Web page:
On a Friday evening in late September 2004, Dave Falletta says he was looking into the void.

Local 97’s then-Business Manager Dave Faletta pictured with Clinton after the lockout was averted. The image was taken from a video about Clinton’s intervention that can be seen here.

Falletta was then business manager of Syracuse, N.Y., Local 97, a utility local with more than 4,000 members working for National Grid, and their contract had expired on Monday. There was nothing to replace it.

“A lot of [new] contracts come in late: right at the end of the contract or you extend a week or so because you know you will get there. But those are normal situations. There was nothing normal about this,” Falletta said. “There were no agreements to extend. There was nothing but wide open expanse that we could have just fallen into the hole and never come out of it.”

Falletta had never negotiated with National Grid before. The UK-based company purchased the storied local power utility, Niagara Mohawk, for nearly $9 billion in 2000, and National Grid had a very different way of doing business.

“National Grid was known to be a very successful company with holdings all over the world with a reputation for letting nothing get in their way, maybe even a bit nasty. They were what was called a turnkey company: small in-house workforce and subcontract everything,” Falletta said.

As negotiations began in the summer, it became clear that the company was following the same strategy they had used when they bought a Massachusetts utility.

“They beat hell out of the unions there,” Falletta said. “The CEO all but told me to prepare myself.”

National Grid didn’t want 4,000 workers. It didn’t want entire classifications covering hundreds of workers. It was so bad that Third District International Representative Richie Redmond, who was helping with the negotiations, thought continuing with the company was a waste of time.

“It was obvious it was going to a strike or a lockout. It was that bad,” Redmond said.

And after months of negotiations, the company gave Falletta a “firm, final last package” that he took to the members for a vote. He recommended they vote it down. Ninety percent took his advice.

John Satunas was Local 97’s political coordinator. Throughout the negotiation he had been reaching out to all the elected officials he could find: city, county, local, state, even their representatives in Congress.

When Local 97 held a rally in front of the company’s Syracuse headquarters, there was a good showing from local elected officials and representatives from Clinton’s and Sen. Charles Schumer’s offices were there.

“We had a lot of support, but the company did not budge,” Satunas said.

It was clear: when the contract expired, the company would lock them out.

“We knew we were facing our worst fear: loss of our wages, loss of our medical benefits and the loss of our work and we weren’t sure how we were going to negotiate everybody back on the property,” Falletta said.

In the final week before the contract expired, Satunas said he called every elected official he could one more time.

“When it got down to the nitty gritty, I always reached out to the senators. I told a Clinton staffer I’d gotten to know what was going on, but she knew. It was in all the papers. I told her I think we need the senator to make a phone call,” Satunas said. “Next thing I know, Clinton called.”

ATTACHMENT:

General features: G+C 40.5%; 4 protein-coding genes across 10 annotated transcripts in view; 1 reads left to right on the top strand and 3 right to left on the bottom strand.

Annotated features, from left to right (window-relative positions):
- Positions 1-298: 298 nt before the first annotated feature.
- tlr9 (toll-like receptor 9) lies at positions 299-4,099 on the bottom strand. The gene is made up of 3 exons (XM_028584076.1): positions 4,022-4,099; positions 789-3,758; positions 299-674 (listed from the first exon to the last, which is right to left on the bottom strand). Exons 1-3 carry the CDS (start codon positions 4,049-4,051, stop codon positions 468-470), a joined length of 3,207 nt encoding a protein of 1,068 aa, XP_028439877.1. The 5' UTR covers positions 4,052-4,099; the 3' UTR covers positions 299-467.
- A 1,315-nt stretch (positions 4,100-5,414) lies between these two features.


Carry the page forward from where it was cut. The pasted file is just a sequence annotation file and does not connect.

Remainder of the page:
(The IBEW produced a video about Clinton’s intervention that can be seen here.)

It was late Friday night at the Local 97 hall when Falletta picked up the phone. Clinton was in California, campaigning for Sen. John Kerry’s presidential bid. She asked how specifically she could help.

“I told her clearly, I needed her to convince the company to come back to the table and bargain. None of our friends in the state at any level had any luck doing that,” Falletta said.

He gave her five issues including job security, benefits and seniority that he needed some movement on from the company.

“I told her if I got movement on all five, I believed I could get a contract I could get ratified,” he said. “Then I prepared to for the lockout.”

So Falletta wasn’t surprised that there was no word all day Saturday.

Which made the phone call Sunday morning from National Grid’s vice president of operations all the more of a surprise. The company, he said, was willing to come back to the table and negotiate on five topics, and only five topics.

The five Falletta had mentioned to Clinton.

“I have never seen something happen so fast. I have no idea what she told the company, but whatever she said, it worked,” Satunas said. “It was set in stone before that.”

Falletta said they went back into negotiations that afternoon and, before dark, had an agreement.

“She didn’t hold a press conference to take credit, didn’t call all the newspapers to say what she had done, but we know,” Falletta said.

When the contract was put to a vote several weeks later, more than 80 percent supported it. Falletta and Satunas both said it is a testament to the even-handedness of the deal that the contract has been extended from 2004 to today.

“Hillary Clinton performed a miracle for those 4,000 workers and their families. In the most dangerous situation a union can be in, she did the job for us,” Falletta said.  

Homepage Photo credit: Photo used under a Creative Commons license courtesy of Flickr user Peter Dutton